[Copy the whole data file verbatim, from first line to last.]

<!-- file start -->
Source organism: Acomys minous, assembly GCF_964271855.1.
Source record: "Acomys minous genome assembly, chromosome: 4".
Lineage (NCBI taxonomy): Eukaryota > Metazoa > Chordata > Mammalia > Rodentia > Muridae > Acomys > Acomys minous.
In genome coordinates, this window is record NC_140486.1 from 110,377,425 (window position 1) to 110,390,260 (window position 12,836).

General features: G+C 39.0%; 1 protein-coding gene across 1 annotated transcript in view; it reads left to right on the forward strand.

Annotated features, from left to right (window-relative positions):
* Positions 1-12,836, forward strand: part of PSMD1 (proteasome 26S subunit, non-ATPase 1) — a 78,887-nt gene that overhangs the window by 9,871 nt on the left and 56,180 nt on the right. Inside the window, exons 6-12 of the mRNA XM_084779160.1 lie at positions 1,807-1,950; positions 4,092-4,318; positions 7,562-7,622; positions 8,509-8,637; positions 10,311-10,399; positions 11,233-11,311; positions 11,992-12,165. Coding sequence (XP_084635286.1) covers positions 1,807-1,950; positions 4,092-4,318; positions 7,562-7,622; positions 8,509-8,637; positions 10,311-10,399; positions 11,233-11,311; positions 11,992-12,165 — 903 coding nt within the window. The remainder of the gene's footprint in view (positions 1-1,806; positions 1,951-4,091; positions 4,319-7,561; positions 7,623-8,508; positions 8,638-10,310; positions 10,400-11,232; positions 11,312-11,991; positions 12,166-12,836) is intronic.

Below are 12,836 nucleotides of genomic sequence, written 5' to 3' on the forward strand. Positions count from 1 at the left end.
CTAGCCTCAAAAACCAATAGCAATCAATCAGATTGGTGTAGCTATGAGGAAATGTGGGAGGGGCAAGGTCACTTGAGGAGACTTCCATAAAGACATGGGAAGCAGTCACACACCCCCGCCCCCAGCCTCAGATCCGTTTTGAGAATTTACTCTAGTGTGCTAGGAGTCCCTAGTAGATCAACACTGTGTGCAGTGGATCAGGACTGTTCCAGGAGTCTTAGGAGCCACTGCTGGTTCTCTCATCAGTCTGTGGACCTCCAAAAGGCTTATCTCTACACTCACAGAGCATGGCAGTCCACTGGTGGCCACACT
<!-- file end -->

Source organism: Acomys minous, assembly GCF_964271855.1.
Source record: "Acomys minous genome assembly, chromosome: 4".
Lineage (NCBI taxonomy): Eukaryota > Metazoa > Chordata > Mammalia > Rodentia > Muridae > Acomys > Acomys minous.
In genome coordinates, this window is record NC_140486.1 from 110,377,425 (window position 1) to 110,390,260 (window position 12,836).

General features: G+C 39.0%; 1 protein-coding gene across 1 annotated transcript in view; it reads left to right on the forward strand.

Annotated features, from left to right (window-relative positions):
* Positions 1-12,836, forward strand: part of PSMD1 (proteasome 26S subunit, non-ATPase 1) — a 78,887-nt gene that overhangs the window by 9,871 nt on the left and 56,180 nt on the right. Inside the window, exons 6-12 of the mRNA XM_084779160.1 lie at positions 1,807-1,950; positions 4,092-4,318; positions 7,562-7,622; positions 8,509-8,637; positions 10,311-10,399; positions 11,233-11,311; positions 11,992-12,165. Coding sequence (XP_084635286.1) covers positions 1,807-1,950; positions 4,092-4,318; positions 7,562-7,622; positions 8,509-8,637; positions 10,311-10,399; positions 11,233-11,311; positions 11,992-12,165 — 903 coding nt within the window. The remainder of the gene's footprint in view (positions 1-1,806; positions 1,951-4,091; positions 4,319-7,561; positions 7,623-8,508; positions 8,638-10,310; positions 10,400-11,232; positions 11,312-11,991; positions 12,166-12,836) is intronic.

Below are 12,836 nucleotides of genomic sequence, written 5' to 3' on the forward strand. Positions count from 1 at the left end.
CTAGCCTCAAAAACCAATAGCAATCAATCAGATTGGTGTAGCTATGAGGAAATGTGGGAGGGGCAAGGTCACTTGAGGAGACTTCCATAAAGACATGGGAAGCAGTCACACACCCCCGCCCCCAGCCTCAGATCCGTTTTGAGAATTTACTCTAGTGTGCTAGGAGTCCCTAGTAGATCAACACTGTGTGCAGTGGATCAGGACTGTTCCAGGAGTCTTAGGAGCCACTGCTGGTTCTCTCATCAGTCTGTGGACCTCCAAAAGGCTTATCTCTACACTCACAGAGCATGGCAGTCCACTGGTGGCCACACT